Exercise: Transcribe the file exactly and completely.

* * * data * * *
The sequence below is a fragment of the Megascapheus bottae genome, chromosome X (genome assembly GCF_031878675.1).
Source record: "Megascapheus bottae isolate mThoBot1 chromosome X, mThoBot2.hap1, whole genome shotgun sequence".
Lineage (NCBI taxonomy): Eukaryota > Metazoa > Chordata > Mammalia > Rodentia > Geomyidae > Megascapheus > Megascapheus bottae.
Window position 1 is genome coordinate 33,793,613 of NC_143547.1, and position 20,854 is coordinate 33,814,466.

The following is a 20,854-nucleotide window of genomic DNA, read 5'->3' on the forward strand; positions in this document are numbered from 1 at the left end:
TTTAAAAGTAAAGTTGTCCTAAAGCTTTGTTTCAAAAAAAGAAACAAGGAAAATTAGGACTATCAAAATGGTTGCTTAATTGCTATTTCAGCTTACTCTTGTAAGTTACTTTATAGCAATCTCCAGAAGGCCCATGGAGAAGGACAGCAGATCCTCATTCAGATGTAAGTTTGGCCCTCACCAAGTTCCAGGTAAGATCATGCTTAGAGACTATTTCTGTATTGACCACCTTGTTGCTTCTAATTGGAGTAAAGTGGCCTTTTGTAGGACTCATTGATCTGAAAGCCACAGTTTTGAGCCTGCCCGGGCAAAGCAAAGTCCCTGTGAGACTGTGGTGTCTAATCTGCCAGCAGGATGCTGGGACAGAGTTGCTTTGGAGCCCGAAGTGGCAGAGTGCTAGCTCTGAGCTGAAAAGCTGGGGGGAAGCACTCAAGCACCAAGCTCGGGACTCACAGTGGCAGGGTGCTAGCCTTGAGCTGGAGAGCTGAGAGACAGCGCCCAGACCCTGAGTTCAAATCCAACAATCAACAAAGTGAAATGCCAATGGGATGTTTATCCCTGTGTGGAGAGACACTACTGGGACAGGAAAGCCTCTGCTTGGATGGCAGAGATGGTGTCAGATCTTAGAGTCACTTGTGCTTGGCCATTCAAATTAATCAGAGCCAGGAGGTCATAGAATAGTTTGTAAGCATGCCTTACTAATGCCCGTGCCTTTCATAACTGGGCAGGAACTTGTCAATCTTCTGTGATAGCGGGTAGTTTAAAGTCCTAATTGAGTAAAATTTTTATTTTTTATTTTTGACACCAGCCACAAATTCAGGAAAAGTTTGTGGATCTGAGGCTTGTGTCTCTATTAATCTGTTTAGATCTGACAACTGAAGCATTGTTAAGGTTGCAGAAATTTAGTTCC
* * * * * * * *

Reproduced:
The sequence below is a fragment of the Megascapheus bottae genome, chromosome X (genome assembly GCF_031878675.1).
Source record: "Megascapheus bottae isolate mThoBot1 chromosome X, mThoBot2.hap1, whole genome shotgun sequence".
Lineage (NCBI taxonomy): Eukaryota > Metazoa > Chordata > Mammalia > Rodentia > Geomyidae > Megascapheus > Megascapheus bottae.
Window position 1 is genome coordinate 33,793,613 of NC_143547.1, and position 20,854 is coordinate 33,814,466.

The following is a 20,854-nucleotide window of genomic DNA, read 5'->3' on the forward strand; positions in this document are numbered from 1 at the left end:
TTTAAAAGTAAAGTTGTCCTAAAGCTTTGTTTCAAAAAAAGAAACAAGGAAAATTAGGACTATCAAAATGGTTGCTTAATTGCTATTTCAGCTTACTCTTGTAAGTTACTTTATAGCAATCTCCAGAAGGCCCATGGAGAAGGACAGCAGATCCTCATTCAGATGTAAGTTTGGCCCTCACCAAGTTCCAGGTAAGATCATGCTTAGAGACTATTTCTGTATTGACCACCTTGTTGCTTCTAATTGGAGTAAAGTGGCCTTTTGTAGGACTCATTGATCTGAAAGCCACAGTTTTGAGCCTGCCCGGGCAAAGCAAAGTCCCTGTGAGACTGTGGTGTCTAATCTGCCAGCAGGATGCTGGGACAGAGTTGCTTTGGAGCCCGAAGTGGCAGAGTGCTAGCTCTGAGCTGAAAAGCTGGGGGGAAGCACTCAAGCACCAAGCTCGGGACTCACAGTGGCAGGGTGCTAGCCTTGAGCTGGAGAGCTGAGAGACAGCGCCCAGACCCTGAGTTCAAATCCAACAATCAACAAAGTGAAATGCCAATGGGATGTTTATCCCTGTGTGGAGAGACACTACTGGGACAGGAAAGCCTCTGCTTGGATGGCAGAGATGGTGTCAGATCTTAGAGTCACTTGTGCTTGGCCATTCAAATTAATCAGAGCCAGGAGGTCATAGAATAGTTTGTAAGCATGCCTTACTAATGCCCGTGCCTTTCATAACTGGGCAGGAACTTGTCAATCTTCTGTGATAGCGGGTAGTTTAAAGTCCTAATTGAGTAAAATTTTTATTTTTTATTTTTGACACCAGCCACAAATTCAGGAAAAGTTTGTGGATCTGAGGCTTGTGTCTCTATTAATCTGTTTAGATCTGACAACTGAAGCATTGTTAAGGTTGCAGAAATTTAGTTCC